Trout Weekly is new community for anglers who enjoy trout. Trout Weekly has been created for those who have an interest in trout fishing. Whether you are a beginner looking to catch your 1st trout or an experienced angler looking to catch more trout, you'll want to check this site out! Trout Weekly will strive to post a fresh article every week! Our goal is to provide you with the latest news, proven fishing products and information from experienced trout anglers, so that we all can catch more fish (especially trout).
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Sunday, April 15, 2012

Alaska Big Game Hunting - Guide Services, Hunting Licenses and Regulations

Alaska is a big state with a big reputation to uphold when it comes to big game hunting. With 350,000,000 acres, Alaska alone is one-fifth the size of the entire United States, making finding and taking big game a challenge. Hunting in Alaska offers many challenges that hunting in the lower 48 does not - lower game density, seasonal movement of game and the distances of movement. Careful consideration of seasons and species is the key to a successful trip. The Alaska Department of Fish and Game, Wildlife Conservation have put together a "Plan Your Hunt Workbook" that is available on their website as a downloadable PDF. This document encourages you to think your adventure through, then gives you the tools to organize and choose the options to make the most of your trip whether this is a guided adventure or a lone venture.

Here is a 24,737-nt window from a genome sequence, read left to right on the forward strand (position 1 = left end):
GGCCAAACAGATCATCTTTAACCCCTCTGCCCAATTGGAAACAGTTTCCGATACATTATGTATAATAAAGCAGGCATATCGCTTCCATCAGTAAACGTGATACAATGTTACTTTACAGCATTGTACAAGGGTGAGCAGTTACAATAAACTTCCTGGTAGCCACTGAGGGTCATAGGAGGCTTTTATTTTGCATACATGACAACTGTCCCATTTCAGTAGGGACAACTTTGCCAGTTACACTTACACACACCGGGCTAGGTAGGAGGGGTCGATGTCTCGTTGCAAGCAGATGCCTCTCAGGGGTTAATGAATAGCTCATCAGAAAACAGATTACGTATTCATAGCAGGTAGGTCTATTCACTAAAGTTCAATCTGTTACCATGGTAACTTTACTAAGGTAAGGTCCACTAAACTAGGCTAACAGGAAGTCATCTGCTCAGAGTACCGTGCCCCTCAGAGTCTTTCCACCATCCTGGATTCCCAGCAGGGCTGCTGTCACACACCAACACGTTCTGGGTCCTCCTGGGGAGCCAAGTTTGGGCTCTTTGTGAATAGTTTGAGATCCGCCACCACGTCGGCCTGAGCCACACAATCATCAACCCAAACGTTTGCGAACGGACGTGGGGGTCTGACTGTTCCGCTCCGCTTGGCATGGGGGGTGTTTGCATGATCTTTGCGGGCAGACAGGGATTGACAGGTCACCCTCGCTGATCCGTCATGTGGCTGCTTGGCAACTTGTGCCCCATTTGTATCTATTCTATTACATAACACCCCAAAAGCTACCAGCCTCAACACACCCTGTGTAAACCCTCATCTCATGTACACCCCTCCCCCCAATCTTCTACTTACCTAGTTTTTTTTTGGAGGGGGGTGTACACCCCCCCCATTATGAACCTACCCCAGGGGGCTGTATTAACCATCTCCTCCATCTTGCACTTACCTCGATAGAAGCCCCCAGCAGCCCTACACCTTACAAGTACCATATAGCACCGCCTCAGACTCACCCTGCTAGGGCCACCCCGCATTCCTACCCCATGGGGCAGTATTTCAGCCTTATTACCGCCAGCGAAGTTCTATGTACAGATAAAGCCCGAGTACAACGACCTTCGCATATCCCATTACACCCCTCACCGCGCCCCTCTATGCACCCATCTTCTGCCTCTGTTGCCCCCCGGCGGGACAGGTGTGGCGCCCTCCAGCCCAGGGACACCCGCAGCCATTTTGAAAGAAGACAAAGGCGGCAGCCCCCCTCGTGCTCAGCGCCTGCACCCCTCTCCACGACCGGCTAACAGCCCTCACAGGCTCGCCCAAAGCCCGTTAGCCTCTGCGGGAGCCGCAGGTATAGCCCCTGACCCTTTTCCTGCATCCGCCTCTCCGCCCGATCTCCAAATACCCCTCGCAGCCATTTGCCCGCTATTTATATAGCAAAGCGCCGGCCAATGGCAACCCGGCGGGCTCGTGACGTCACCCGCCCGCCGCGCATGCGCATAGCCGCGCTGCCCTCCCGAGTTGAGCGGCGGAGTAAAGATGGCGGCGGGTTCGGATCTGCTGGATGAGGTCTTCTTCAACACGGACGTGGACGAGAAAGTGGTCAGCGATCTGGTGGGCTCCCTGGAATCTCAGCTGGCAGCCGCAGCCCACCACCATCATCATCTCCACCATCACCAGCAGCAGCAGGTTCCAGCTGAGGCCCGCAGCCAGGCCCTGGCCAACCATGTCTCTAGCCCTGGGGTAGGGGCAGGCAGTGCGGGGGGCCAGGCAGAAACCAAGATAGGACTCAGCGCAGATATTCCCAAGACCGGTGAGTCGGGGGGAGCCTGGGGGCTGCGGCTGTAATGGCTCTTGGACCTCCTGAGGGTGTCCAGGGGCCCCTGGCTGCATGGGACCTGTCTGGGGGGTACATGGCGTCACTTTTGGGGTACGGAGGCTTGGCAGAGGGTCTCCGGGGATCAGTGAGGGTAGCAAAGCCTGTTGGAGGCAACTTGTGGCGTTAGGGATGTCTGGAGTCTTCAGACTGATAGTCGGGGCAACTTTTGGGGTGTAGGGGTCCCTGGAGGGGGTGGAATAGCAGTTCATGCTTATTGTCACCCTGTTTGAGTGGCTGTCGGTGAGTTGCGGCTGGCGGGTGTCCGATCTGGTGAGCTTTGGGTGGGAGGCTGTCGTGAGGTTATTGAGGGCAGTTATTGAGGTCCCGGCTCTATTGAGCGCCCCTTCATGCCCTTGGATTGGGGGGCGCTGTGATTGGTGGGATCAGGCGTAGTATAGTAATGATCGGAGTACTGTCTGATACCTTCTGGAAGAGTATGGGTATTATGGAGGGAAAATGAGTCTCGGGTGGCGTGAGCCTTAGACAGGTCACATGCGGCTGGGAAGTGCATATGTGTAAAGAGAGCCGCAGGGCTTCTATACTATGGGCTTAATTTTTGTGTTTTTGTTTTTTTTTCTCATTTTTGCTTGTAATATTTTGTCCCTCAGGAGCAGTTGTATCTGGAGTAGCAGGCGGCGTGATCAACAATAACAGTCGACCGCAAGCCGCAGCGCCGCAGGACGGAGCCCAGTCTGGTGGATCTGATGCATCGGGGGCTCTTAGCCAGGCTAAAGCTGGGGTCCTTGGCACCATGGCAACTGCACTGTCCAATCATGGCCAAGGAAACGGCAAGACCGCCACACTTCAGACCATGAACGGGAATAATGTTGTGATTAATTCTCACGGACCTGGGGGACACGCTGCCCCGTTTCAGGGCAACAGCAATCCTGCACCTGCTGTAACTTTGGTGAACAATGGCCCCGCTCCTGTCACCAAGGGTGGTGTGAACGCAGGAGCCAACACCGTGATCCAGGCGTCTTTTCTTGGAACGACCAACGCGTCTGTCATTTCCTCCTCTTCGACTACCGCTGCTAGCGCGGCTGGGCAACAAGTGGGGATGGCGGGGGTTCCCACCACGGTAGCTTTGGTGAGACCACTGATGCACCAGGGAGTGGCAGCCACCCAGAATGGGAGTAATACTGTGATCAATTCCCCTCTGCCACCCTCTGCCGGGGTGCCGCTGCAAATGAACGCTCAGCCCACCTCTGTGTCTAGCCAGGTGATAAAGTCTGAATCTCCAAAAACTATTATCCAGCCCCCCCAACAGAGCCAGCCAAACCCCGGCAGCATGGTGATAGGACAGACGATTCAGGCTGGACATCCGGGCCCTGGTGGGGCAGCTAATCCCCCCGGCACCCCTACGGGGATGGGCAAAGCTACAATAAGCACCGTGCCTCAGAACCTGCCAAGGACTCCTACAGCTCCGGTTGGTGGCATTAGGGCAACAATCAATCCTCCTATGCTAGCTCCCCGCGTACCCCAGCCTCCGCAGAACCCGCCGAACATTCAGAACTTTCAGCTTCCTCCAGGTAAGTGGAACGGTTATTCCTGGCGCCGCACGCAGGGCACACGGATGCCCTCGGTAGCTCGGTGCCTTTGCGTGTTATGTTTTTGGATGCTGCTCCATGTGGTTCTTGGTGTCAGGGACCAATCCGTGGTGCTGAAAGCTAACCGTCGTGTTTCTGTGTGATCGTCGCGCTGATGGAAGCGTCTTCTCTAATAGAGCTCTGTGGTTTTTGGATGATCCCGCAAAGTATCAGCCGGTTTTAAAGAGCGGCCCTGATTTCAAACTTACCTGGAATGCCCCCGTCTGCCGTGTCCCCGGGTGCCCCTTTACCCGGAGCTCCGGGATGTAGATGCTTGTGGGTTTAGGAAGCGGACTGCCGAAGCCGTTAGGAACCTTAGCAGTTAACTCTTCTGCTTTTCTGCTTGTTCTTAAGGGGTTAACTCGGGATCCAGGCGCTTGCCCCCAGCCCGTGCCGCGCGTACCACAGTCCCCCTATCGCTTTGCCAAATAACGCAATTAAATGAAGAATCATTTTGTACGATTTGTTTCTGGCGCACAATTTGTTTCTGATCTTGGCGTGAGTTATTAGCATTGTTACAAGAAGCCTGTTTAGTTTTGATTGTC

Below is additional information essential to the success of your trip:

In Alaska, there are two types of hunts:
- General season hunts - the type of hunts most people are familiar with. Purchase a license, get tags or harvest tickets for big game, and follow the general season dates and bags limits.
- Permit hunts - Harvest is restricted by permit when hunter demand is higher than game population can sustain.
Three kinds of permit hunts

1. Drawing hunts
-Available to residents and nonresidents
-Require an application fee and awarded by lottery
-Two lotteries each year - winter and spring
-ADF&G publishes supplements outlining hunt opportunities and hunt boundaries

2. Registration hunts
-Most available to residents and nonresidents
-Generally do not limit the number of registrations
-Seasons are closed by emergency order is harvest quota is met

3. Tier II hunts
-Subsistence hunts available only to residents
Details for permit hunts are available on the ADF&G web site

A nonresident who hunts brown/grizzly bear, Dall sheep, or mountain goat must be accompanied by a licensed guide OR by an Alaska resident over 19 years of age who is within the "second degree of kindred" (which means a father, mother, brother, sister, son, daughter, spouse, grandparent, grandchild, brother- or sister-in-law, son- or daughter-in-law, father- or mother-in-law, stepfather, stepmother, stepsister, stepbrother, stepson, or stepdaughter who ARE residents). Nonresident aliens (someone who is not a resident of Alaska NOR a US citizen) must have a guide for hunting all species of big game.